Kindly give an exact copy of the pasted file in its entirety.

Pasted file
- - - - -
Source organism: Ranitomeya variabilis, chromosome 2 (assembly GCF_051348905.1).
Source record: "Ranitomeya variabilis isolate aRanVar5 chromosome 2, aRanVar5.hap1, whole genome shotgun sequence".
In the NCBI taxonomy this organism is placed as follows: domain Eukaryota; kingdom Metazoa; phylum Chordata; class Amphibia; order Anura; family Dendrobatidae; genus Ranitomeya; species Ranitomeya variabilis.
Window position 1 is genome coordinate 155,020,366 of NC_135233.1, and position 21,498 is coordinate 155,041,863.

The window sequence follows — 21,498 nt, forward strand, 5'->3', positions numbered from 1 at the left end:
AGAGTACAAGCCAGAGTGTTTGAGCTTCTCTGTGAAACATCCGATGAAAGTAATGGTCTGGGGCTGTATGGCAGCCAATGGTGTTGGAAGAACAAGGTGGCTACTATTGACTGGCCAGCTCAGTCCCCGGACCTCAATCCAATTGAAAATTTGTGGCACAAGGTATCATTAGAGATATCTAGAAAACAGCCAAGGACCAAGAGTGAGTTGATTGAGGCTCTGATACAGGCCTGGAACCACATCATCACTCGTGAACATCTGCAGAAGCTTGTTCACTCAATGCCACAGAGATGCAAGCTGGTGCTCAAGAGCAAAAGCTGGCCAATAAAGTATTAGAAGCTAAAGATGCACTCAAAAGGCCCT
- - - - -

Source organism: Ranitomeya variabilis, chromosome 2 (assembly GCF_051348905.1).
Source record: "Ranitomeya variabilis isolate aRanVar5 chromosome 2, aRanVar5.hap1, whole genome shotgun sequence".
In the NCBI taxonomy this organism is placed as follows: domain Eukaryota; kingdom Metazoa; phylum Chordata; class Amphibia; order Anura; family Dendrobatidae; genus Ranitomeya; species Ranitomeya variabilis.
Window position 1 is genome coordinate 155,020,366 of NC_135233.1, and position 21,498 is coordinate 155,041,863.

The window sequence follows — 21,498 nt, forward strand, 5'->3', positions numbered from 1 at the left end:
AGAGTACAAGCCAGAGTGTTTGAGCTTCTCTGTGAAACATCCGATGAAAGTAATGGTCTGGGGCTGTATGGCAGCCAATGGTGTTGGAAGAACAAGGTGGCTACTATTGACTGGCCAGCTCAGTCCCCGGACCTCAATCCAATTGAAAATTTGTGGCACAAGGTATCATTAGAGATATCTAGAAAACAGCCAAGGACCAAGAGTGAGTTGATTGAGGCTCTGATACAGGCCTGGAACCACATCATCACTCGTGAACATCTGCAGAAGCTTGTTCACTCAATGCCACAGAGATGCAAGCTGGTGCTCAAGAGCAAAAGCTGGCCAATAAAGTATTAGAAGCTAAAGATGCACTCAAAAGGCCCT